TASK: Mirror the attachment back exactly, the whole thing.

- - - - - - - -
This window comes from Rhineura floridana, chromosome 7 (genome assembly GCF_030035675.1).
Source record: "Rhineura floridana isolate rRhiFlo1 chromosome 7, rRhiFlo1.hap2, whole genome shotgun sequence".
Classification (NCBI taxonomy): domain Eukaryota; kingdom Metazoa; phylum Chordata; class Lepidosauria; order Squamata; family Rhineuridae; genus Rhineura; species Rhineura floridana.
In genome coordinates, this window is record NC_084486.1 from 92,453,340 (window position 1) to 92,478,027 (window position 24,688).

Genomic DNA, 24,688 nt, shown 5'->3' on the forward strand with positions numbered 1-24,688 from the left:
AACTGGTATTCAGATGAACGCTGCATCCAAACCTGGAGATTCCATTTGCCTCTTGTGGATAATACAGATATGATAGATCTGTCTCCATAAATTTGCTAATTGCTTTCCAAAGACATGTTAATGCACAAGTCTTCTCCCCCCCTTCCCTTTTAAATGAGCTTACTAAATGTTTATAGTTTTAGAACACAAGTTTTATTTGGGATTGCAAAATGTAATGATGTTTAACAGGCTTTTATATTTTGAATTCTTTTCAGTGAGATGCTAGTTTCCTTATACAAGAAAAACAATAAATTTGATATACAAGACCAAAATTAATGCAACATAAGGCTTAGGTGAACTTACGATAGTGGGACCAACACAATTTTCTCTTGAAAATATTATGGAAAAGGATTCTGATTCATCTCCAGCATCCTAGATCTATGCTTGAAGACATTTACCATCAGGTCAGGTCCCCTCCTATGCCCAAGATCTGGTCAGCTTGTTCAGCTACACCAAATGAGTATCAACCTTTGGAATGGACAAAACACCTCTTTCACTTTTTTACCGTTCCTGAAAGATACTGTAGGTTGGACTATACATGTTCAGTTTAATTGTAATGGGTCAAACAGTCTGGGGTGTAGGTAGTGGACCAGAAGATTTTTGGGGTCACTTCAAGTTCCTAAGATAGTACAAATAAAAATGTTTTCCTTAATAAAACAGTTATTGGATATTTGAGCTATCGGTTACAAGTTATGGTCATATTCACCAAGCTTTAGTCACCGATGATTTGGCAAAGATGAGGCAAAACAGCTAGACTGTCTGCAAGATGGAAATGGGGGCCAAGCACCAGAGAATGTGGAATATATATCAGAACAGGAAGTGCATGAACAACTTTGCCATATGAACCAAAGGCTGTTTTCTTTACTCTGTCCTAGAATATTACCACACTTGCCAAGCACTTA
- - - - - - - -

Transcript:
This window comes from Rhineura floridana, chromosome 7 (genome assembly GCF_030035675.1).
Source record: "Rhineura floridana isolate rRhiFlo1 chromosome 7, rRhiFlo1.hap2, whole genome shotgun sequence".
Classification (NCBI taxonomy): domain Eukaryota; kingdom Metazoa; phylum Chordata; class Lepidosauria; order Squamata; family Rhineuridae; genus Rhineura; species Rhineura floridana.
In genome coordinates, this window is record NC_084486.1 from 92,453,340 (window position 1) to 92,478,027 (window position 24,688).

Genomic DNA, 24,688 nt, shown 5'->3' on the forward strand with positions numbered 1-24,688 from the left:
AACTGGTATTCAGATGAACGCTGCATCCAAACCTGGAGATTCCATTTGCCTCTTGTGGATAATACAGATATGATAGATCTGTCTCCATAAATTTGCTAATTGCTTTCCAAAGACATGTTAATGCACAAGTCTTCTCCCCCCCTTCCCTTTTAAATGAGCTTACTAAATGTTTATAGTTTTAGAACACAAGTTTTATTTGGGATTGCAAAATGTAATGATGTTTAACAGGCTTTTATATTTTGAATTCTTTTCAGTGAGATGCTAGTTTCCTTATACAAGAAAAACAATAAATTTGATATACAAGACCAAAATTAATGCAACATAAGGCTTAGGTGAACTTACGATAGTGGGACCAACACAATTTTCTCTTGAAAATATTATGGAAAAGGATTCTGATTCATCTCCAGCATCCTAGATCTATGCTTGAAGACATTTACCATCAGGTCAGGTCCCCTCCTATGCCCAAGATCTGGTCAGCTTGTTCAGCTACACCAAATGAGTATCAACCTTTGGAATGGACAAAACACCTCTTTCACTTTTTTACCGTTCCTGAAAGATACTGTAGGTTGGACTATACATGTTCAGTTTAATTGTAATGGGTCAAACAGTCTGGGGTGTAGGTAGTGGACCAGAAGATTTTTGGGGTCACTTCAAGTTCCTAAGATAGTACAAATAAAAATGTTTTCCTTAATAAAACAGTTATTGGATATTTGAGCTATCGGTTACAAGTTATGGTCATATTCACCAAGCTTTAGTCACCGATGATTTGGCAAAGATGAGGCAAAACAGCTAGACTGTCTGCAAGATGGAAATGGGGGCCAAGCACCAGAGAATGTGGAATATATATCAGAACAGGAAGTGCATGAACAACTTTGCCATATGAACCAAAGGCTGTTTTCTTTACTCTGTCCTAGAATATTACCACACTTGCCAAGCACTTA